Ubi Consistam and the Venice Biennale


Variations of the Interstitial by Robert Ventresca

What is it?

Last year, we ran a Design Thesis studio for final year students in the Masters of Architecture degree at the University of Melbourne. The studio was entitled Ubi Consistam and the Venice Biennale. A synopsis of the studio is as follows:

Ubi consistam comes from the Latin phrase, Da ubi consistam, et terram movebo, meaning, Give me a place to stand and I will move the earth. Ubi consistam is the place to stand firm, the one place in the world that a person belongs. The Venice Biennale is an international festival that takes place in Venice’s Giardini, Italy, alternating each year between art and architecture. It has recently been announced that the Australia pavilion, designed by Philip Cox in 1988, is to be replaced with a new design (a previous post discusses this in more detail, here).

This studio was a timely investigation into the relationship between place and identity. How can a country as complex as contemporary Australia, with its diverse climates, cultures, peoples and histories, be represented by a single building on foreign soil?

Rather than a one-size-fits-all pavilion, the studio proposed an alternative approach that empowered the students to interpret this identity through the lens of their own backgrounds, upbringing and experiences. Research into the Australian identity and students’ own Ubi consista informed highly detailed design outcomes that function successfully as an exhibition space as well as contribute a uniquely Australian voice to the Venice Biennale.

We have recently loaded this synopsis onto the Mihaly Slocombe website and are in the process of uploading a selection of the best projects that arose from the studio.

What did we learn?

This was our first design studio as its leaders rather than its participants. We fervently hope that it will not be our last. We found ourselves challenged by new lessons that arose inevitably from spending a semester with 17 students each applying their unique passion, creativity and intelligence to our brief.

We learned that starting with simple exquisse models, crafted by hand, knife and laser, is an ideal way to convey an architectural idea. If an idea can be represented in model format, it can be represented in built form.

We learned that design-based research is a magnificent tool for answering the simple questions that lie at the heart of any design. The best projects were those whose authors committed themselves to this process of research, beginning with questions only and letting the research define the parameters of the outcome.

We learned that discussion and peer review are vital to the positive progression of a project. Just as critical is the unfortunately rare ability to listen to the insights of others and absorb them meaningfully into our work – it takes a truly humble architect to not reject an idea because it is not our own, but accept it because it is good. The best architectural design processes are not linear monologues but open discussions.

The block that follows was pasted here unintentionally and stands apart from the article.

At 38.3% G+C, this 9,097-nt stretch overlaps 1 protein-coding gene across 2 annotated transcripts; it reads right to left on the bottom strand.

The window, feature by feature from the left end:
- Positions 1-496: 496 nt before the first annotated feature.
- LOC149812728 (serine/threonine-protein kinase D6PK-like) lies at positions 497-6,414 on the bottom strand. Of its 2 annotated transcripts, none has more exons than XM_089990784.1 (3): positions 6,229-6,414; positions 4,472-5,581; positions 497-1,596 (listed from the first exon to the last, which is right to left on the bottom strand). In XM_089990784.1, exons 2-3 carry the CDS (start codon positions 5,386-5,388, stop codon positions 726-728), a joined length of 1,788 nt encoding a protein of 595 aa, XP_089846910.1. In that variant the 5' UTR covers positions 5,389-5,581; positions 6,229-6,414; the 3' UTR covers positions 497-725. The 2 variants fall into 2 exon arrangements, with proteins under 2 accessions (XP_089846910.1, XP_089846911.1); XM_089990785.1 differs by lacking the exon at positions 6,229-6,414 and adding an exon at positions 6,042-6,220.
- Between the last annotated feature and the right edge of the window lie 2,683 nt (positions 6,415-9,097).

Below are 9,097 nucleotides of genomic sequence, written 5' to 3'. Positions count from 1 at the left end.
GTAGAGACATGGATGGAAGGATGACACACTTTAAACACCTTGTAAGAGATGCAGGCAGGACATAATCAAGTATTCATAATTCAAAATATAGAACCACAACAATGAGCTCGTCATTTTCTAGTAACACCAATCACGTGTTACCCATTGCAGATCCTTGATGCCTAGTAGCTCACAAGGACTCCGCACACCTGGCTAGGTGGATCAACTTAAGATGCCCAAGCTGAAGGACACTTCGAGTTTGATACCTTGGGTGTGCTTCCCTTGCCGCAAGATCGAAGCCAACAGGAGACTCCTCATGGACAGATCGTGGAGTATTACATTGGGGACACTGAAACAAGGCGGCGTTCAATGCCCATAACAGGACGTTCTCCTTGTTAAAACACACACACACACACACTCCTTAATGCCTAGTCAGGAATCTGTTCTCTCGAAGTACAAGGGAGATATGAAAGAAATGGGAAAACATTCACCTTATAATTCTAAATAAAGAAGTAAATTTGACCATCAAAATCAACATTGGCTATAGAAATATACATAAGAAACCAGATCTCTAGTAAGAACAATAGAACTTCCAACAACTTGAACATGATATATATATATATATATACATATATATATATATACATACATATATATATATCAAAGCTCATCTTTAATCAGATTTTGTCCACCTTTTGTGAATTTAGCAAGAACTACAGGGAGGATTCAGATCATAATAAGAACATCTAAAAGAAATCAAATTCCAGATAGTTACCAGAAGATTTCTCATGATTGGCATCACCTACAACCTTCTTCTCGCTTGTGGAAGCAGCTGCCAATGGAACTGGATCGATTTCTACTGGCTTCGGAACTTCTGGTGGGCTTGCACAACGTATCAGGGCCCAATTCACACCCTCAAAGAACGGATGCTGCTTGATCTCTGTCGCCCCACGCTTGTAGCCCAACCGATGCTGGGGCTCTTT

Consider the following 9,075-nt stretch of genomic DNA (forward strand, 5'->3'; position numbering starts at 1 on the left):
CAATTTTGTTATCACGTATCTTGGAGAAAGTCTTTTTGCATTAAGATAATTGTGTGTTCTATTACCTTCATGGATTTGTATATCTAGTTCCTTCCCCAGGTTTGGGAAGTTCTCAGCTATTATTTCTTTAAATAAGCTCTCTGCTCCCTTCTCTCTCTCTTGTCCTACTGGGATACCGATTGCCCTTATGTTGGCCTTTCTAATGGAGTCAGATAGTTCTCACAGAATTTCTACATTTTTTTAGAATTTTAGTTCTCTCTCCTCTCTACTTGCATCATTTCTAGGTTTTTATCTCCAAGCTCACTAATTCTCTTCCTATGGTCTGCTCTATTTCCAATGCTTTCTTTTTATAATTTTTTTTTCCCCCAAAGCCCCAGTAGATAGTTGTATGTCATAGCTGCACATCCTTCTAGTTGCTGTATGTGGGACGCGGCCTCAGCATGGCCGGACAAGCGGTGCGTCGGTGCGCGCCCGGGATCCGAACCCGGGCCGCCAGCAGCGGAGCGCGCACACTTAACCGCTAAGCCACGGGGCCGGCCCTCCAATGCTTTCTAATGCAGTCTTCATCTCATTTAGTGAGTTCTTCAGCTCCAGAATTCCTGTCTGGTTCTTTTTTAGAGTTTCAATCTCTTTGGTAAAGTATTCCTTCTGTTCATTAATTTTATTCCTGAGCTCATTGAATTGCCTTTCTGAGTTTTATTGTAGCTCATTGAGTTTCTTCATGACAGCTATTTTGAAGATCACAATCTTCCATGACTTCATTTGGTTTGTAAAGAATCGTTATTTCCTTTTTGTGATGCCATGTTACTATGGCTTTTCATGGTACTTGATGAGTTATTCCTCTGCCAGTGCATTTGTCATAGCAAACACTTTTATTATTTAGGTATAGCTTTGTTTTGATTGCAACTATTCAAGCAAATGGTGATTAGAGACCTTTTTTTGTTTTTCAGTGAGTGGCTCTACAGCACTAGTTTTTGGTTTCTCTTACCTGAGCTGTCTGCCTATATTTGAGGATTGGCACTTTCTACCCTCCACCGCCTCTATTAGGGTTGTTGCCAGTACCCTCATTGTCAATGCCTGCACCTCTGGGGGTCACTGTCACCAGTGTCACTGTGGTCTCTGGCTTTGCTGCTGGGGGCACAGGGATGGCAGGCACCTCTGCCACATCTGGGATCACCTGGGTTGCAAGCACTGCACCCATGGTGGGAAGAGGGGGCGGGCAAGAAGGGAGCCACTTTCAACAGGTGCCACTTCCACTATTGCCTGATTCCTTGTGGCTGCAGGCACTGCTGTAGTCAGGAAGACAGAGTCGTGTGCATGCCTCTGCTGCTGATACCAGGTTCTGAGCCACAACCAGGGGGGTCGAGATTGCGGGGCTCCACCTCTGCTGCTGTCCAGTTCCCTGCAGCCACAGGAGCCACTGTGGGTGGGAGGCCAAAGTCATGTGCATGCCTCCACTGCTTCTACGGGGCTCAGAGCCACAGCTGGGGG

We learned that the secret to good architecture is to begin with a small number of excellent ideas and allow them to inform every last detail of the project. In experiencing a building, we should always be able to understand the mind of its architect.

And finally, we learned that spending a great deal of time with students is excellent for one’s health and vitality. The sometimes hard work and heavy responsibility of teaching aside, it is easy to forget in practice why we became architects in the first place. Our students help us remember.


Journey, Land and Place by Kim Jang Yun

The Salt project

What is it?

A photographic exhibition arising out of a series of expeditions to the usually-dry Lake Eyre at the heart of Australia by Sydney artist, Murray Fredericks. The exhibition documents 16 solo journeys undertaken between 2003 and 2010. “Immersed in pure space, Fredericks camped alone in the centre of the lake photographing a landscape without landscape for up to five weeks at a time. The solitude, simplicity and repetition of the days created an approach that was integral to the production of the images.”

Salt has showed in numerous public and private galleries in Australia and around the world, most recently at the Australian Centre for Photography, Sydney.

What do we think?

Fredericks derives his committed, immersive philosophy of photography from the five years immediately after his undergraduate degree, which he spent travelling in the Middle East and Himalaya. The experience of these powerful locations continues to provide the basis for his search into the timeless essence of a place beyond its socially-constructed value.

Iridium, this extraordinary time-lapse video produced as part of the Salt project, reveals Lake Eyre as a place even flatter, larger, more open and more magnificent than we city-bound folk could ever imagine it to be. From horizon to horizon to horizon, it is empty.

Yet, Fredericks’ cinematography possesses a relentless energy, exploring the ever-changing relationship between land and sky. The land is inundated and the sky is placid, shades of blue seen nowhere else in the world; the land is parched and the sky is furious, churning with the electrical charge of a coming storm; the land is hidden and the sky is mystical, the Milky Way wrapping the Earth.

Clouds do not limp across the sky, they boil or froth or burn. The sun does not rise apologetically through smog or ozone haze, it explodes across the land. A star field sweeps smoothly and silently, shedding intermittent light through fairy-floss cirrus clouds onto an inundated Lake Eyre as pristine as glass. The contrast in pace between stars, clouds and rare wildlife reveals the fragility of Fredericks’ journey and the unimaginable sizes of planet and galaxy it inhabits.